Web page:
Pop-sensation Taylor Swift's planned appearance in China this November has the communist regime's censors in a tizzy for a little known reason.
Swift's clothing line, much of which bears the iconic "T.S. 1989" after her initials and year of birth, have government bureaucrats taking notice and human rights organizers excited, according to David Talbot of the Victims of Communism Memorial Foundation.
In a speech to The Hero Roundtable in Brighton, Michigan, Saturday Talbot, said "T.S. 1989" is being interpreted by both activists and officials as a veiled reference to the events in Tiananmen Square, Beijing in 1989, in which government troops massacred hundreds of pro-democracy protesters.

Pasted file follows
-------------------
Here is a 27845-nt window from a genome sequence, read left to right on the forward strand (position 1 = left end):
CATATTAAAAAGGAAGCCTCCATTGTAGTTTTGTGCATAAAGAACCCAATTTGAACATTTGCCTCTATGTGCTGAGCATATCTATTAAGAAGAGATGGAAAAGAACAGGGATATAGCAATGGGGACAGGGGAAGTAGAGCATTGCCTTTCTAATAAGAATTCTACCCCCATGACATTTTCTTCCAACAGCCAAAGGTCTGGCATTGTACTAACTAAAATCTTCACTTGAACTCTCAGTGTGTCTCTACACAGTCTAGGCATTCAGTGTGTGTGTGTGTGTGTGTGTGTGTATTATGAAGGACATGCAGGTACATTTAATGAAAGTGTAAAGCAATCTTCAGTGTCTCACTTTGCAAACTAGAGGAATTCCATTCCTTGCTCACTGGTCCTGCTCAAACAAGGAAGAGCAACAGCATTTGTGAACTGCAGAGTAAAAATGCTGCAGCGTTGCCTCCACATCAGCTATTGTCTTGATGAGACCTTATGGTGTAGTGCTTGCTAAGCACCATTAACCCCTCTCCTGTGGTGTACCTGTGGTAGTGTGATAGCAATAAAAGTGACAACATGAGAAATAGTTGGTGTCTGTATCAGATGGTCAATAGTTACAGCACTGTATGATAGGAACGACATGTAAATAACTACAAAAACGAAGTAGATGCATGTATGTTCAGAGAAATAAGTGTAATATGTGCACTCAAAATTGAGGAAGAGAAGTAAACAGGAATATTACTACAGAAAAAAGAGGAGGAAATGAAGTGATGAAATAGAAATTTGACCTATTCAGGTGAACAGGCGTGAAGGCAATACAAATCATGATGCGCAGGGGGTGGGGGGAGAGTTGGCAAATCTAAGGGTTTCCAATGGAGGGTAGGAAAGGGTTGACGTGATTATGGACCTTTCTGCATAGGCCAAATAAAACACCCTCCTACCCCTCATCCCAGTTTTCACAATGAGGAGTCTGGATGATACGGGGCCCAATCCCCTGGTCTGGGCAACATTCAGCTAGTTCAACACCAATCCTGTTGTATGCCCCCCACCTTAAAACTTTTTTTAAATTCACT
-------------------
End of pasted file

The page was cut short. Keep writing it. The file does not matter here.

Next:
Under the Chinese communist regime, any reference to the Tiananmen Square massacre is strictly banned. Even attempting to research the event online can result in imprisonment, according to Talbot.
Talbot suggested that while it is unlikely Swift had a subversive message in mind when she designed her swag line, her merchandise is quickly becoming a symbol of criticism against the current regime.
"This story is developing," Talbot added. "We don't really know what is going to happen."
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